Margaret Trudeau

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Margaret Trudeau
Margaret Trudeau 2015.jpg
Trudeau in 2015
Born Margaret Joan Sinclair
(1948-09-10) September 10, 1948 (age 67)
Vancouver, British Columbia
Known for Former spouse of the Prime Minister of Canada, mother of the Prime Minister of Canada
Spouse(s) Pierre Trudeau (1971–1984)
Fried Kemper (c. 1984–1999)
Children Justin (born 1971)
Alexandre (born 1973)
Michel (1975–1998)
Kyle Kemper (born 1984)
Alicia Kemper (born 1988)

Margaret Joan Sinclair (born September 10, 1948), known by her married name Trudeau, is an author, actress, photographer, former television talk show hostess, and social advocate for people with bipolar disorder; the former wife of Pierre Trudeau, 15th Prime Minister of Canada; and the mother of Justin Trudeau, 23rd Prime Minister of Canada, and his brothers Alexandre and Michel.

Early years[edit]

Margaret was born in Vancouver, British Columbia, the daughter of Doris Kathleen (née Bernard) and James Sinclair, a former Liberal member of the Parliament of Canada and the Minister of Fisheries and Oceans.[1] One of her maternal ancestors was East India Company figure William Farquhar.[2] Her father was Scottish and her mother's ancestry included English, Scottish, Dutch, French, and a Malaysian five times great-grandmother.[2]

Her family moved to Ottawa, Ontario in 1952 when her father was appointed to the cabinet and returned to North Vancouver after he lost his reelection bid in 1958. Trudeau graduated from Simon Fraser University in 1969 with a bachelor of arts in sociology.[3]


As an 18-year-old vacationing in Tahiti with her family, she met Pierre Trudeau, who was then Minister of Justice. Sinclair did not recognize him, and she in fact thought little of their encounter, but Trudeau was captivated by the carefree "flower child", thirty years younger than he, and began to pursue her.

Trudeau was still a bachelor when appointed Prime Minister in 1968. After keeping their romance private, he astonished the country by marrying the 22-year-old Sinclair on March 4, 1971, at a private ceremony in North Vancouver.[4] This raised some eyebrows among Canadians because of the age difference (Trudeau was then 51), but it was considered typical behaviour for a vivacious Prime Minister who prided himself on his "progressive" views and youthful vigour. As Pierre Trudeau was a Catholic, she converted to Roman Catholicism for their marriage. She would in later life study Buddhism although she now considers herself an Anglican. Asked about her role in a marriage to the prime minister, Margaret Trudeau said, "I want to be more than a rose in my husband's lapel."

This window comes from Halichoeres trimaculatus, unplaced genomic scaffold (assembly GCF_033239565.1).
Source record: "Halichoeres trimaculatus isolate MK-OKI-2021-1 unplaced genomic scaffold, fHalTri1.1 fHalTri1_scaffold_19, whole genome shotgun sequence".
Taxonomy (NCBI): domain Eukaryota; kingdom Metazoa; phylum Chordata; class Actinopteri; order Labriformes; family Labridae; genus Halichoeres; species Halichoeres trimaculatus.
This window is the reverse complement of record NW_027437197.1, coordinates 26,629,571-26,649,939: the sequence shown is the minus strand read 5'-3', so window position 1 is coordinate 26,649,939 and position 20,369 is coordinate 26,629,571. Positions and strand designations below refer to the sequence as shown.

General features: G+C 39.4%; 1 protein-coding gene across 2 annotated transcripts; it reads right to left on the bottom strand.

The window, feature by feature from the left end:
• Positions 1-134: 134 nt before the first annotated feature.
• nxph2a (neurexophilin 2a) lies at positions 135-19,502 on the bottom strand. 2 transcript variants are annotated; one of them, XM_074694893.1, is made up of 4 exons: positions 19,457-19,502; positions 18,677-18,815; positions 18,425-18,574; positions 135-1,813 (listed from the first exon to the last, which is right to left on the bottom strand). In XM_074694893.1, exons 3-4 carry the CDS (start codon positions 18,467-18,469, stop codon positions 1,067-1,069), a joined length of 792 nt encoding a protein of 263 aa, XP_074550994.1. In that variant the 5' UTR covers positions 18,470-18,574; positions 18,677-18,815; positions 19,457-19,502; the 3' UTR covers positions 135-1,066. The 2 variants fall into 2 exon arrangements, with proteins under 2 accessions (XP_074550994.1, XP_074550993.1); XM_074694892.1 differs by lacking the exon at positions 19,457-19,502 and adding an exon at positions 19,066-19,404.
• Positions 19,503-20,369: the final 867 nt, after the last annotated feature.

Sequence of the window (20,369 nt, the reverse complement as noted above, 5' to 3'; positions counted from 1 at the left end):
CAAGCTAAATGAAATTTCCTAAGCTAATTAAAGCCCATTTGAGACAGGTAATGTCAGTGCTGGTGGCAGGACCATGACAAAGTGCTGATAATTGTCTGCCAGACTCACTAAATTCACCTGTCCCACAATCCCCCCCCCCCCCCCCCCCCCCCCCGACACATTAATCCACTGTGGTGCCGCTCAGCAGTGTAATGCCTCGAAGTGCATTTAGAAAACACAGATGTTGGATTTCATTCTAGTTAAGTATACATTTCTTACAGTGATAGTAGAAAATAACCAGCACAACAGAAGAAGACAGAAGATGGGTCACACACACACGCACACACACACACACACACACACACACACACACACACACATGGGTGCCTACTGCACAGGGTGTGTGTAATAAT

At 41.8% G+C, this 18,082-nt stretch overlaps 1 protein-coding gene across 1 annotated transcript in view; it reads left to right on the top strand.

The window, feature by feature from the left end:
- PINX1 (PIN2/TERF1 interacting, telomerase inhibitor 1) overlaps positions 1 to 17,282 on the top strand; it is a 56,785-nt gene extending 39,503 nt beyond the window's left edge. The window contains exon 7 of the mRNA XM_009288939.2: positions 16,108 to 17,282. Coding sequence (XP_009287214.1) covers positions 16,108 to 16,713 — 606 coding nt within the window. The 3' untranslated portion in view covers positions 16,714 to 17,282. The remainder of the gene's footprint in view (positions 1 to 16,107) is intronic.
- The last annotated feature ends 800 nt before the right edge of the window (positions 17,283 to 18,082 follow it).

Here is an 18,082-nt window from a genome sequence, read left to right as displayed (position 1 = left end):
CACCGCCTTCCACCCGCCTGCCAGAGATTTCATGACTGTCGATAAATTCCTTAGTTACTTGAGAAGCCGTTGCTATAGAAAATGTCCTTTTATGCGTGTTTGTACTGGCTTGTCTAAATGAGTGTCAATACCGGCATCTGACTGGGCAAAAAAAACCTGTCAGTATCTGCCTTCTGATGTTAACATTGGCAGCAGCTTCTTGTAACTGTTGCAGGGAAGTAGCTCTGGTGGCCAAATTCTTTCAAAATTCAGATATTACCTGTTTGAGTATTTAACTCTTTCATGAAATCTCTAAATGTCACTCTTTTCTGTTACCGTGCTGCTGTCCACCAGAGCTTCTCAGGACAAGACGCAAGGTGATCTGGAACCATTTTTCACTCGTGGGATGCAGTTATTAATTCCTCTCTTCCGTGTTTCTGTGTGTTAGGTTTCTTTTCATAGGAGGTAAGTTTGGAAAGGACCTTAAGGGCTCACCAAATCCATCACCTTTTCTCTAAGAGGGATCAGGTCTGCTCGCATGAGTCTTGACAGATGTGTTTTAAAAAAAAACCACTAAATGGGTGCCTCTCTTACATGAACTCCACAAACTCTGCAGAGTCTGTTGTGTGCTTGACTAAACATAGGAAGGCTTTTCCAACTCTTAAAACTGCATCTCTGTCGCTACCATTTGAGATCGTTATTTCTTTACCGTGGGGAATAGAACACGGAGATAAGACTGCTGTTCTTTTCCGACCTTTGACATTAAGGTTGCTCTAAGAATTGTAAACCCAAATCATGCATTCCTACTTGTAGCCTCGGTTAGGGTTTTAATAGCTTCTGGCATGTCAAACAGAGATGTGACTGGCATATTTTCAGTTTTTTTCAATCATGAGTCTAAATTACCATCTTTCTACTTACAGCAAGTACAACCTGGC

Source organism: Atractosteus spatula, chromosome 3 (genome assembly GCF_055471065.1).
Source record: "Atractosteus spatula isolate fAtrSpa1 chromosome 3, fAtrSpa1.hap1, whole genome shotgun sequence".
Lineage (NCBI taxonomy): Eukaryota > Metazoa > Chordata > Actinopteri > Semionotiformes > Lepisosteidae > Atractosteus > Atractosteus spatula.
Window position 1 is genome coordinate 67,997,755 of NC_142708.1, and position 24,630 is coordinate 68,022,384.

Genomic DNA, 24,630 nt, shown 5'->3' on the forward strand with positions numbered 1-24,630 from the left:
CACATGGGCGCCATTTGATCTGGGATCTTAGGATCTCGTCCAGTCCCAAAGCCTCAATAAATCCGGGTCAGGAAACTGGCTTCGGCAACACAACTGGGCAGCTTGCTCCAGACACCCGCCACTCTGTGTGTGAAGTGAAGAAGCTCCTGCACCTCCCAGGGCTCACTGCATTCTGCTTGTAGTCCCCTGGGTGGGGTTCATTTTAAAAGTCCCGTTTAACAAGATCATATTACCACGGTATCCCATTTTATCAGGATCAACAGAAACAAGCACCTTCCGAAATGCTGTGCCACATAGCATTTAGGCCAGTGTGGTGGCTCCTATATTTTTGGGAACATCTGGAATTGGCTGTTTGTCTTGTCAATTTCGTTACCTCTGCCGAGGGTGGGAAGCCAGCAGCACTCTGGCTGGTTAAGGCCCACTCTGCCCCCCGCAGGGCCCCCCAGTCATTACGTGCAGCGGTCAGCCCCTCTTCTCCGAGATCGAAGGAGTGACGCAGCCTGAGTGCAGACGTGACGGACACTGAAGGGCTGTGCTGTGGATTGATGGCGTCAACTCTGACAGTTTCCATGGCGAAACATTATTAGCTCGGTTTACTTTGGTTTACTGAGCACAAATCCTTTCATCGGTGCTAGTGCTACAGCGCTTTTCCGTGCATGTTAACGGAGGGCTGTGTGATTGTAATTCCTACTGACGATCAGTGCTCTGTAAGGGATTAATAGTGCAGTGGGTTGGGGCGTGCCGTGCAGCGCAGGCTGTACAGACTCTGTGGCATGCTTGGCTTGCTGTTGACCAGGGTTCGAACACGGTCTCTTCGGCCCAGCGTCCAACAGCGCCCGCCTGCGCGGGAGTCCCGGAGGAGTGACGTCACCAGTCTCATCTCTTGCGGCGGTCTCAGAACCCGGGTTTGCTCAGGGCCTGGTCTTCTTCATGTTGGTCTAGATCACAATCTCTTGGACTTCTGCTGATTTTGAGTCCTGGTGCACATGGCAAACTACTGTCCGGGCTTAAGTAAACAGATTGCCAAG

Mrs. Trudeau had difficulty adjusting to her new position. "From the day I became Mrs. Pierre Elliott Trudeau," she writes in her memoirs, "a glass panel was gently lowered into place around me, like a patient in a mental hospital who is no longer considered able to make decisions and who cannot be exposed to a harsh light."[5] The couple had three children: Justin (born December 25, 1971), Alexandre (Sacha) (born December 25, 1973), and Michel (October 2, 1975 – November 13, 1998).

Margaret Trudeau (third from left) at the White House in 1977, alongside her husband Pierre, Jimmy Carter and Rosalynn Carter

Though the couple initially appeared to have a very close and loving relationship, the marriage soon began to fall apart. Margaret resented her husband's constant work-related absences and was forced to raise her three young sons largely by herself. Beyond the normal extensive publicity that her high-profile position brought, on a few instances she made her own headlines. Margaret smuggled drugs in the prime minister's luggage, made scantily clad appearances at Studio 54, and tore apart a quilt work made by Canadian conceptual artist Joyce Wieland[6] that hung on the wall in the prime minister's official residence in Ottawa because it celebrated "reason over passion".[7]

Over time, the marriage disintegrated to the point that, as recounted in her book, Margaret had an affair with U.S. Senator Ted Kennedy. She was also associated with members of the Rolling Stones, including Ronnie Wood[8] and (according to Keith Richards's autobiography, Life) Mick Jagger.[9][10]

Suffering from stress and bouts of bipolar depression, she separated from her husband in 1977 and became a much-talked-about jet-setter.[11] She gave many "tell-all" interviews to Canadian and American magazines and appeared in two motion pictures. Pierre Trudeau won custody of the children and did not pay any spousal support. Margaret had a difficult time earning a living after her marriage. She wrote the book Beyond Reason about her marriage.